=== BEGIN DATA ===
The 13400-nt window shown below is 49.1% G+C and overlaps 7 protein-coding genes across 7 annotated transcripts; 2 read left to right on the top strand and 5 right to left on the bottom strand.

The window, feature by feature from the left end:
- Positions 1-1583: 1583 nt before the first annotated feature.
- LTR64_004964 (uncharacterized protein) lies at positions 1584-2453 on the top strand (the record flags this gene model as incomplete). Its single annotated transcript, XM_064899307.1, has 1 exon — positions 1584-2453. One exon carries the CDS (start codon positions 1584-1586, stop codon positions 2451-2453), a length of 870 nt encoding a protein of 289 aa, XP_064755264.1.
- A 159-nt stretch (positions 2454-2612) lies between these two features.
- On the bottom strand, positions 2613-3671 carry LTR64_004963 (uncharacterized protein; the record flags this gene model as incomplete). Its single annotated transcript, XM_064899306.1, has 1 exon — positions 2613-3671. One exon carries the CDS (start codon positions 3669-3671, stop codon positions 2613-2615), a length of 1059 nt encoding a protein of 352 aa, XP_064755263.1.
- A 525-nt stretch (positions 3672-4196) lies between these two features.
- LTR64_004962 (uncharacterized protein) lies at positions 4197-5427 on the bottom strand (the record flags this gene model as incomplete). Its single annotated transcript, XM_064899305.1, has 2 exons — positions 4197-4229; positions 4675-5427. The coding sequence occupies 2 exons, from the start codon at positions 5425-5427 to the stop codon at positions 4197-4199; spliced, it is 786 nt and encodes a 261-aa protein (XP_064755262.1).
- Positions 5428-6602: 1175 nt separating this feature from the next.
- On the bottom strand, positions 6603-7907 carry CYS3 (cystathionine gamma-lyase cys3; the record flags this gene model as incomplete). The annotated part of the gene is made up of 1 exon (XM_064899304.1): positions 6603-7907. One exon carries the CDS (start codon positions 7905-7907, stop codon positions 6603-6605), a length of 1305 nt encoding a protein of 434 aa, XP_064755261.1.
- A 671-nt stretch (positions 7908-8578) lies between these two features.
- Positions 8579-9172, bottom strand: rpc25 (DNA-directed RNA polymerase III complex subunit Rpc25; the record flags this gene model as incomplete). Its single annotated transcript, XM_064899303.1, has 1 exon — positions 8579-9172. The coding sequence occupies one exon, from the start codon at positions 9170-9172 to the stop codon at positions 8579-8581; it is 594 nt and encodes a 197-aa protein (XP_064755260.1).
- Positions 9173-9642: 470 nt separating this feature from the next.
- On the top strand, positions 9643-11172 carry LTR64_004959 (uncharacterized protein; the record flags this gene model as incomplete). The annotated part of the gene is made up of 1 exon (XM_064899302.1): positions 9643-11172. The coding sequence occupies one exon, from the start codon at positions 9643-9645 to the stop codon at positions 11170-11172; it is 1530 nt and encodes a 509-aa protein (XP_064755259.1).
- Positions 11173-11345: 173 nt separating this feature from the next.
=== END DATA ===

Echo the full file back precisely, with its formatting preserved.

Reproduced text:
The 13400-nt window shown below is 49.1% G+C and overlaps 7 protein-coding genes across 7 annotated transcripts; 2 read left to right on the top strand and 5 right to left on the bottom strand.

The window, feature by feature from the left end:
- Positions 1-1583: 1583 nt before the first annotated feature.
- LTR64_004964 (uncharacterized protein) lies at positions 1584-2453 on the top strand (the record flags this gene model as incomplete). Its single annotated transcript, XM_064899307.1, has 1 exon — positions 1584-2453. One exon carries the CDS (start codon positions 1584-1586, stop codon positions 2451-2453), a length of 870 nt encoding a protein of 289 aa, XP_064755264.1.
- A 159-nt stretch (positions 2454-2612) lies between these two features.
- On the bottom strand, positions 2613-3671 carry LTR64_004963 (uncharacterized protein; the record flags this gene model as incomplete). Its single annotated transcript, XM_064899306.1, has 1 exon — positions 2613-3671. One exon carries the CDS (start codon positions 3669-3671, stop codon positions 2613-2615), a length of 1059 nt encoding a protein of 352 aa, XP_064755263.1.
- A 525-nt stretch (positions 3672-4196) lies between these two features.
- LTR64_004962 (uncharacterized protein) lies at positions 4197-5427 on the bottom strand (the record flags this gene model as incomplete). Its single annotated transcript, XM_064899305.1, has 2 exons — positions 4197-4229; positions 4675-5427. The coding sequence occupies 2 exons, from the start codon at positions 5425-5427 to the stop codon at positions 4197-4199; spliced, it is 786 nt and encodes a 261-aa protein (XP_064755262.1).
- Positions 5428-6602: 1175 nt separating this feature from the next.
- On the bottom strand, positions 6603-7907 carry CYS3 (cystathionine gamma-lyase cys3; the record flags this gene model as incomplete). The annotated part of the gene is made up of 1 exon (XM_064899304.1): positions 6603-7907. One exon carries the CDS (start codon positions 7905-7907, stop codon positions 6603-6605), a length of 1305 nt encoding a protein of 434 aa, XP_064755261.1.
- A 671-nt stretch (positions 7908-8578) lies between these two features.
- Positions 8579-9172, bottom strand: rpc25 (DNA-directed RNA polymerase III complex subunit Rpc25; the record flags this gene model as incomplete). Its single annotated transcript, XM_064899303.1, has 1 exon — positions 8579-9172. The coding sequence occupies one exon, from the start codon at positions 9170-9172 to the stop codon at positions 8579-8581; it is 594 nt and encodes a 197-aa protein (XP_064755260.1).
- Positions 9173-9642: 470 nt separating this feature from the next.
- On the top strand, positions 9643-11172 carry LTR64_004959 (uncharacterized protein; the record flags this gene model as incomplete). The annotated part of the gene is made up of 1 exon (XM_064899302.1): positions 9643-11172. The coding sequence occupies one exon, from the start codon at positions 9643-9645 to the stop codon at positions 11170-11172; it is 1530 nt and encodes a 509-aa protein (XP_064755259.1).
- Positions 11173-11345: 173 nt separating this feature from the next.